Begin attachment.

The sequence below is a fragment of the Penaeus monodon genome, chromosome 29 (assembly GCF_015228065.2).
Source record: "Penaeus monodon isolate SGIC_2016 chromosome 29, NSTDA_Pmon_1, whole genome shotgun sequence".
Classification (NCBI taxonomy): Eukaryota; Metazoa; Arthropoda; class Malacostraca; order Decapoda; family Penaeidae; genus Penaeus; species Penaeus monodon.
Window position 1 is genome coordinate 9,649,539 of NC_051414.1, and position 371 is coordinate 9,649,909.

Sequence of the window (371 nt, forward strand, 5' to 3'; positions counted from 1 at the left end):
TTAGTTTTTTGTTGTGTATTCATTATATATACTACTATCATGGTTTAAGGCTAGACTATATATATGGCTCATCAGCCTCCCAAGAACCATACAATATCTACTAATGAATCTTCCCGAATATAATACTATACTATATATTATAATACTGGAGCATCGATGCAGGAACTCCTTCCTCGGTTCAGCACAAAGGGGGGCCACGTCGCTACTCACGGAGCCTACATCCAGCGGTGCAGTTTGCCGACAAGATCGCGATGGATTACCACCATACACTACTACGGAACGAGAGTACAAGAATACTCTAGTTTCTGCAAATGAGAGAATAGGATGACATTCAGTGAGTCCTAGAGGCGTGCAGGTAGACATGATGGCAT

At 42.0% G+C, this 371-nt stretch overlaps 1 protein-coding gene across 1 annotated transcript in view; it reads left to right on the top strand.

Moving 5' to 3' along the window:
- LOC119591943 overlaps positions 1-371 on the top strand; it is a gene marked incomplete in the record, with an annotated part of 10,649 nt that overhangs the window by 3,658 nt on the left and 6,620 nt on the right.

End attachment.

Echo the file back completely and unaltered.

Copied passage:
The sequence below is a fragment of the Penaeus monodon genome, chromosome 29 (assembly GCF_015228065.2).
Source record: "Penaeus monodon isolate SGIC_2016 chromosome 29, NSTDA_Pmon_1, whole genome shotgun sequence".
Classification (NCBI taxonomy): Eukaryota; Metazoa; Arthropoda; class Malacostraca; order Decapoda; family Penaeidae; genus Penaeus; species Penaeus monodon.
Window position 1 is genome coordinate 9,649,539 of NC_051414.1, and position 371 is coordinate 9,649,909.

Sequence of the window (371 nt, forward strand, 5' to 3'; positions counted from 1 at the left end):
TTAGTTTTTTGTTGTGTATTCATTATATATACTACTATCATGGTTTAAGGCTAGACTATATATATGGCTCATCAGCCTCCCAAGAACCATACAATATCTACTAATGAATCTTCCCGAATATAATACTATACTATATATTATAATACTGGAGCATCGATGCAGGAACTCCTTCCTCGGTTCAGCACAAAGGGGGGCCACGTCGCTACTCACGGAGCCTACATCCAGCGGTGCAGTTTGCCGACAAGATCGCGATGGATTACCACCATACACTACTACGGAACGAGAGTACAAGAATACTCTAGTTTCTGCAAATGAGAGAATAGGATGACATTCAGTGAGTCCTAGAGGCGTGCAGGTAGACATGATGGCAT

At 42.0% G+C, this 371-nt stretch overlaps 1 protein-coding gene across 1 annotated transcript in view; it reads left to right on the top strand.

Moving 5' to 3' along the window:
- LOC119591943 overlaps positions 1-371 on the top strand; it is a gene marked incomplete in the record, with an annotated part of 10,649 nt that overhangs the window by 3,658 nt on the left and 6,620 nt on the right.